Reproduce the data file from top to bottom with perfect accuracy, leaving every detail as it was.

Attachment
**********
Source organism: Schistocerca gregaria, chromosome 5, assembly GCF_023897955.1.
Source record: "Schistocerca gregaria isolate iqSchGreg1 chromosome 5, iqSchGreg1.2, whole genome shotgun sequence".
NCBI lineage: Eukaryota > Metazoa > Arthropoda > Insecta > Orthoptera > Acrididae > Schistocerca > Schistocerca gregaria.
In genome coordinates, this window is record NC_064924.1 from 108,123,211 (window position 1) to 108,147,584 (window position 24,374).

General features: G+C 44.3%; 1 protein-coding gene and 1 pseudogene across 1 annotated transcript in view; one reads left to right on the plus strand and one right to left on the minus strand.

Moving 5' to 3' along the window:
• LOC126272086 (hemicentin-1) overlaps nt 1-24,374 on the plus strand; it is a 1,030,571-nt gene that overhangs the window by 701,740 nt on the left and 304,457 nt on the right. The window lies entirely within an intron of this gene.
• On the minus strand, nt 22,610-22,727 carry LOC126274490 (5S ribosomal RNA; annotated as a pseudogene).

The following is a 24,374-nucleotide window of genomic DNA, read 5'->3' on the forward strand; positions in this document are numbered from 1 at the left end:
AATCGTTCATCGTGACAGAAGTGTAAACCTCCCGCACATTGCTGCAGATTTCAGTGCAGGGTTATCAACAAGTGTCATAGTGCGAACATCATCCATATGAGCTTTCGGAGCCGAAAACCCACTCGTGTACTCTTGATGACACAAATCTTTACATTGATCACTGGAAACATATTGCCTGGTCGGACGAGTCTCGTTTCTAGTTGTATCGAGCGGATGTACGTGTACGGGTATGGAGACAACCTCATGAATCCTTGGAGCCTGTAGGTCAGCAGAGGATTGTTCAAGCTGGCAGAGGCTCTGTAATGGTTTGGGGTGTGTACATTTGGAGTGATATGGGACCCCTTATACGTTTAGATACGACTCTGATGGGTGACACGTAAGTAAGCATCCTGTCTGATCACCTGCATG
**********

Source organism: Schistocerca gregaria, chromosome 5, assembly GCF_023897955.1.
Source record: "Schistocerca gregaria isolate iqSchGreg1 chromosome 5, iqSchGreg1.2, whole genome shotgun sequence".
NCBI lineage: Eukaryota > Metazoa > Arthropoda > Insecta > Orthoptera > Acrididae > Schistocerca > Schistocerca gregaria.
In genome coordinates, this window is record NC_064924.1 from 108,123,211 (window position 1) to 108,147,584 (window position 24,374).

General features: G+C 44.3%; 1 protein-coding gene and 1 pseudogene across 1 annotated transcript in view; one reads left to right on the plus strand and one right to left on the minus strand.

Moving 5' to 3' along the window:
• LOC126272086 (hemicentin-1) overlaps nt 1-24,374 on the plus strand; it is a 1,030,571-nt gene that overhangs the window by 701,740 nt on the left and 304,457 nt on the right. The window lies entirely within an intron of this gene.
• On the minus strand, nt 22,610-22,727 carry LOC126274490 (5S ribosomal RNA; annotated as a pseudogene).

The following is a 24,374-nucleotide window of genomic DNA, read 5'->3' on the forward strand; positions in this document are numbered from 1 at the left end:
AATCGTTCATCGTGACAGAAGTGTAAACCTCCCGCACATTGCTGCAGATTTCAGTGCAGGGTTATCAACAAGTGTCATAGTGCGAACATCATCCATATGAGCTTTCGGAGCCGAAAACCCACTCGTGTACTCTTGATGACACAAATCTTTACATTGATCACTGGAAACATATTGCCTGGTCGGACGAGTCTCGTTTCTAGTTGTATCGAGCGGATGTACGTGTACGGGTATGGAGACAACCTCATGAATCCTTGGAGCCTGTAGGTCAGCAGAGGATTGTTCAAGCTGGCAGAGGCTCTGTAATGGTTTGGGGTGTGTACATTTGGAGTGATATGGGACCCCTTATACGTTTAGATACGACTCTGATGGGTGACACGTAAGTAAGCATCCTGTCTGATCACCTGCATG